Happy Birthday M.R. James – Part II

Bringing our tribute to M.R. James to a close, we continue our retrospective on his stories by asking some incredibly talented writers to tell us about their favourite Jamesian tales.

simon bestwickSimon Bestwick – Author of The Faceless and A Hazy Shade of Winter

Mr Howarth over there has asked me to pick my favourite M.R. James story.  Good luck with that; I’m rubbish at picking favourites (except, oddly enough, Ray Bradbury stories, where you’d think I’d be spoilt for choice, but that’s another article.)  Still, here goes:

I’ve read and loved many of M.R. James’ stories over the years- ‘Casting The Runes’, ‘Oh, Whistle And I’ll Come To You, My Lad’, ‘A Warning To The Curious’, ‘Count Magnus’- and there’s still quite a few I haven’t got round to reading.  Maybe my favourite’s still waiting to be discovered.  Till then, though, here’s my current favourite: ‘Wailing Well’.

Unlike most of James’ ghost stories, written for informal gatherings of his friends, this tale was read to the Eton Boy Scouts at their summer camp in Worbarrow Bay, Dorset, on 27th July 1925.

The story nominally contrasts the school careers of two Etonian Scouts- Arthur Wilcox and Stanley Judkins- but poor old Wilcox, other than being wheeled out as A Shining Example To All Boys, doesn’t get much of a look-in.  Judkins, as portrayed by James, is a hilariously nasty piece of work- at least, he’d be hilarious as long as you weren’t one of his classmates.  But the two boys are both present when their Troop goes camping ‘at W (or X) in the county of D (or Y)’- (in other words, Worbarrow.)  There’s a field with a clump of trees in it, called Wailing Well.  There are tracks in the grass, but no-one ever goes there.  Stanley, of course, will not be told, and- well, that would be telling.

The story’s short, sharp, and to the point; James had to hold a young audience’s attention, and the result is that when the story’s not turning on the chill factor, it’s reminding us how very funny James could be.  Which shouldn’t be a surprise; the comic and the horrifying are only a hairsbreadth apart.  A comic or ghostly story can fall on its arse in every other way but still succeed on its own terms by wringing the desired response, be it shiver or laughter, from the reader- if the author, like James, has the right kind of skill with words.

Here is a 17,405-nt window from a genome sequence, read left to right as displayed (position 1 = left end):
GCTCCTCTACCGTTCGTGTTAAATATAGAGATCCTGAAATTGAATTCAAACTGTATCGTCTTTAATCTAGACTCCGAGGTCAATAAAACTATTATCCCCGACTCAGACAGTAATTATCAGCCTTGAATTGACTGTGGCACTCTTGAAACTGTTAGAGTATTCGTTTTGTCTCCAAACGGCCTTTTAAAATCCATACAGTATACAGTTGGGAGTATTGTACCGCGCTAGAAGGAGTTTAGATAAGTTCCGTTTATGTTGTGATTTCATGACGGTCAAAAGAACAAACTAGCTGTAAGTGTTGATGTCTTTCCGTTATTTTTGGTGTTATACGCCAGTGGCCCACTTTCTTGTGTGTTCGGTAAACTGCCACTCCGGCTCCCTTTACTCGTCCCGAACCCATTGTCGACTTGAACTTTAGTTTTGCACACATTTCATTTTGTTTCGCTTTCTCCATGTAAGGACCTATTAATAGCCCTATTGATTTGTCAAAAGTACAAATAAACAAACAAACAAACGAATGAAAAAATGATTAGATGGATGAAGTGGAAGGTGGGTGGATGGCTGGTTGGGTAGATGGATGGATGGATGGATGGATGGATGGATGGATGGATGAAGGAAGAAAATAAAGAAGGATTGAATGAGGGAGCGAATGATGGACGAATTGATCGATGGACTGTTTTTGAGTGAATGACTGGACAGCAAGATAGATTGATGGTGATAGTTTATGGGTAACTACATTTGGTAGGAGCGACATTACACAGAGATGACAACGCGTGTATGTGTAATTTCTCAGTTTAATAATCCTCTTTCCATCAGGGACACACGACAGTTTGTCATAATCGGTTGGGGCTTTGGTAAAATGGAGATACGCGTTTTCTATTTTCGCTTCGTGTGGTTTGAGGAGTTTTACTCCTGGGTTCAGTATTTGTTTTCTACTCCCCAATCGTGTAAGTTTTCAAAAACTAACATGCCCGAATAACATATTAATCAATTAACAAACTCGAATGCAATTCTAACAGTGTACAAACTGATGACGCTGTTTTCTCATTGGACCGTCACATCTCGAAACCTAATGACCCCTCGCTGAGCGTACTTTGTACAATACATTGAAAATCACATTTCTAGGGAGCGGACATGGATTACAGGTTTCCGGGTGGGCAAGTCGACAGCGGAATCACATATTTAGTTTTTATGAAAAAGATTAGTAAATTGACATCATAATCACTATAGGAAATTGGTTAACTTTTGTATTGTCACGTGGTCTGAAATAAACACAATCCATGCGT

‘Wailing Well’ is often funny, often blackly so; when discussing a life-saving competition in which four boys drown, James shows the schoolmasters as more concerned with the gaps in the school choir than the loss of life and perplexed as to why the parents aren’t satisfied with a form letter.  Funny, yes, but with a dark edge that taps into the audience’s little irrational dreads.  It’s easy to forget, as an adult, just how big and scary grown-ups can appear to a child.

If the humour is disquieting, James pulls no punches on the horror front either, despite (or because) of his audience’s youth.  The vampiric, skeletal revenants of ‘Wailing Well’ are among his most terrifying spectres, and the story’s climax shows exactly the kind of relentless dread that James did so well.  Even when the comic mode returns at the end of the story, it doesn’t dispel the chill; I wasn’t at all surprised to read that several boys suffered a sleepless night after James’ reading.

‘Wailing Well’ is a cracking little tale, often underrated, and is actually a great introduction to the ghost stories of M.R. James.  So if you have children, and you want to terrify them, here’s a good place to start.

John Llewellyn ProbertJohn Llewellyn Probert – This Is Horror film expert and author of The Nine Deaths of Dr. Valentine

The 21st of November 1980 was when I was first made acquainted with one of the works of M.R. James. On a gloomy Friday evening I sat in front of the Probert family television set and watched as Michael Bryant (he of Torture Garden and Stone Tape fame) read ‘The Mezzotint’ to me. I would have been thirteen years old and the story, told in a very simple style beside a flickering fire, worked wonders with my imagination. Oddly enough it was shortly after this that I was fortunate enough to see Mr Bryant star in Laurence Gordon Clark’s The Treasure of Abbott Thomas. After that it was a case of a quick trip to the bookshop and M R James quickly became one of my favourite authors, with ‘The Mezzotint’ becoming one of my favourite stories. It has remained so ever since.